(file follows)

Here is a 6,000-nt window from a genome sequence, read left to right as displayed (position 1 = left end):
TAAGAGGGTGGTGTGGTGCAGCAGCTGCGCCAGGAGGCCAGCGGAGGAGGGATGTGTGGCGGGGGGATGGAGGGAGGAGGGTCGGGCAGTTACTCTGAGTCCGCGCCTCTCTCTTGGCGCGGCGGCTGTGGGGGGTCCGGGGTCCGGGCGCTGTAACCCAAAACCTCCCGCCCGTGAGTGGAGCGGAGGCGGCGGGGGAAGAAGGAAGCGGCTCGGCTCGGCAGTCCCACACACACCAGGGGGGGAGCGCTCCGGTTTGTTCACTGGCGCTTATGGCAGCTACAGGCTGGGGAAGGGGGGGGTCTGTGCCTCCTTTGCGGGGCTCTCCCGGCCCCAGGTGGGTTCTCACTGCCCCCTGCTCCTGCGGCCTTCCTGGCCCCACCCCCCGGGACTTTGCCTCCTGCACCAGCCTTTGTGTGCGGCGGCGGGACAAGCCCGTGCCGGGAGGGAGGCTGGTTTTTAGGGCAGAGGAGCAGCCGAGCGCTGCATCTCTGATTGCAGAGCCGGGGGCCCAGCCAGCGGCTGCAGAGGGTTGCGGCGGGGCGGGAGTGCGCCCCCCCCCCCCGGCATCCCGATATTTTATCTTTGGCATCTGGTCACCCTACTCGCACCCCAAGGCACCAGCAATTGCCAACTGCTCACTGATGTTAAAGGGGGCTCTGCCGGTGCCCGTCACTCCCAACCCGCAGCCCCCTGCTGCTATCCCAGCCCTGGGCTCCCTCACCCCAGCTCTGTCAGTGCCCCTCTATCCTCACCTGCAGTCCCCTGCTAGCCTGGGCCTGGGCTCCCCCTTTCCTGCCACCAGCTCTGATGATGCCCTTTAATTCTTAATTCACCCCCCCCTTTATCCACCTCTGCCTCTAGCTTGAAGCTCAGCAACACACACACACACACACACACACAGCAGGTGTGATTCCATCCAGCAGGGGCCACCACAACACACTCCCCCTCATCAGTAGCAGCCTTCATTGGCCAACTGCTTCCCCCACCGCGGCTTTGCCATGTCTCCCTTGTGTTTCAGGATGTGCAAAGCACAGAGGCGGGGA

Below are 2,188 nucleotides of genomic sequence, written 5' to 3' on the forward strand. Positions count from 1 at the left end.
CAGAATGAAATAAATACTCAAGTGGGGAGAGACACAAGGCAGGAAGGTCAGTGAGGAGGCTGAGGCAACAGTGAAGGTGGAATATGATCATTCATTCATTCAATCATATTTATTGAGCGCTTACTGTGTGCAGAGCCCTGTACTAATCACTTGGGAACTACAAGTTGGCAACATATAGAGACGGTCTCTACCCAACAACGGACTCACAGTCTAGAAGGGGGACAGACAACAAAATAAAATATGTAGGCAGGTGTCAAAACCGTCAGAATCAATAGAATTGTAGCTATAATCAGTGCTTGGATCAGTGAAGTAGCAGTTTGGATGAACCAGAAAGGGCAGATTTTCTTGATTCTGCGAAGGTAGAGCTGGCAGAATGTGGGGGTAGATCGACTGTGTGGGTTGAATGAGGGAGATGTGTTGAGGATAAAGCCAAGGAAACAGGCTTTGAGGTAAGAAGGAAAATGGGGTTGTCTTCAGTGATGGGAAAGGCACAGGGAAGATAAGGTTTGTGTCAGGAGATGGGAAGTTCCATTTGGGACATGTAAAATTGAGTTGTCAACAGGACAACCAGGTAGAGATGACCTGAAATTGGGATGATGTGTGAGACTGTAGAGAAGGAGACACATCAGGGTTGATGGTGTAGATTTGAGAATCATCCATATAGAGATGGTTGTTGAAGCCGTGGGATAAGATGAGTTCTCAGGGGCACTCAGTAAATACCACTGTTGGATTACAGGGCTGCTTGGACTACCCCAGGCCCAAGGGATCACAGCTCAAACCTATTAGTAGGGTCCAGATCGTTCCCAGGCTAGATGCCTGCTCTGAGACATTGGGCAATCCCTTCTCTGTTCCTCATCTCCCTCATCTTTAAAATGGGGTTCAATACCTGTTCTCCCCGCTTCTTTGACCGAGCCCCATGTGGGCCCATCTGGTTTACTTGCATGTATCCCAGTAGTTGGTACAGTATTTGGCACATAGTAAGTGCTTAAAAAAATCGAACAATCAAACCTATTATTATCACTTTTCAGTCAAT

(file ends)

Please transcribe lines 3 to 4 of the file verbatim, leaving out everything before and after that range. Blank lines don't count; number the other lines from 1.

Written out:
Below are 2,188 nucleotides of genomic sequence, written 5' to 3' on the forward strand. Positions count from 1 at the left end.
CAGAATGAAATAAATACTCAAGTGGGGAGAGACACAAGGCAGGAAGGTCAGTGAGGAGGCTGAGGCAACAGTGAAGGTGGAATATGATCATTCATTCATTCAATCATATTTATTGAGCGCTTACTGTGTGCAGAGCCCTGTACTAATCACTTGGGAACTACAAGTTGGCAACATATAGAGACGGTCTCTACCCAACAACGGACTCACAGTCTAGAAGGGGGACAGACAACAAAATAAAATATGTAGGCAGGTGTCAAAACCGTCAGAATCAATAGAATTGTAGCTATAATCAGTGCTTGGATCAGTGAAGTAGCAGTTTGGATGAACCAGAAAGGGCAGATTTTCTTGATTCTGCGAAGGTAGAGCTGGCAGAATGTGGGGGTAGATCGACTGTGTGGGTTGAATGAGGGAGATGTGTTGAGGATAAAGCCAAGGAAACAGGCTTTGAGGTAAGAAGGAAAATGGGGTTGTCTTCAGTGATGGGAAAGGCACAGGGAAGATAAGGTTTGTGTCAGGAGATGGGAAGTTCCATTTGGGACATGTAAAATTGAGTTGTCAACAGGACAACCAGGTAGAGATGACCTGAAATTGGGATGATGTGTGAGACTGTAGAGAAGGAGACACATCAGGGTTGATGGTGTAGATTTGAGAATCATCCATATAGAGATGGTTGTTGAAGCCGTGGGATAAGATGAGTTCTCAGGGGCACTCAGTAAATACCACTGTTGGATTACAGGGCTGCTTGGACTACCCCAGGCCCAAGGGATCACAGCTCAAACCTATTAGTAGGGTCCAGATCGTTCCCAGGCTAGATGCCTGCTCTGAGACATTGGGCAATCCCTTCTCTGTTCCTCATCTCCCTCATCTTTAAAATGGGGTTCAATACCTGTTCTCCCCGCTTCTTTGACCGAGCCCCATGTGGGCCCATCTGGTTTACTTGCATGTATCCCAGTAGTTGGTACAGTATTTGGCACATAGTAAGTGCTTAAAAAAATCGAACAATCAAACCTATTATTATCACTTTTCAGTCAAT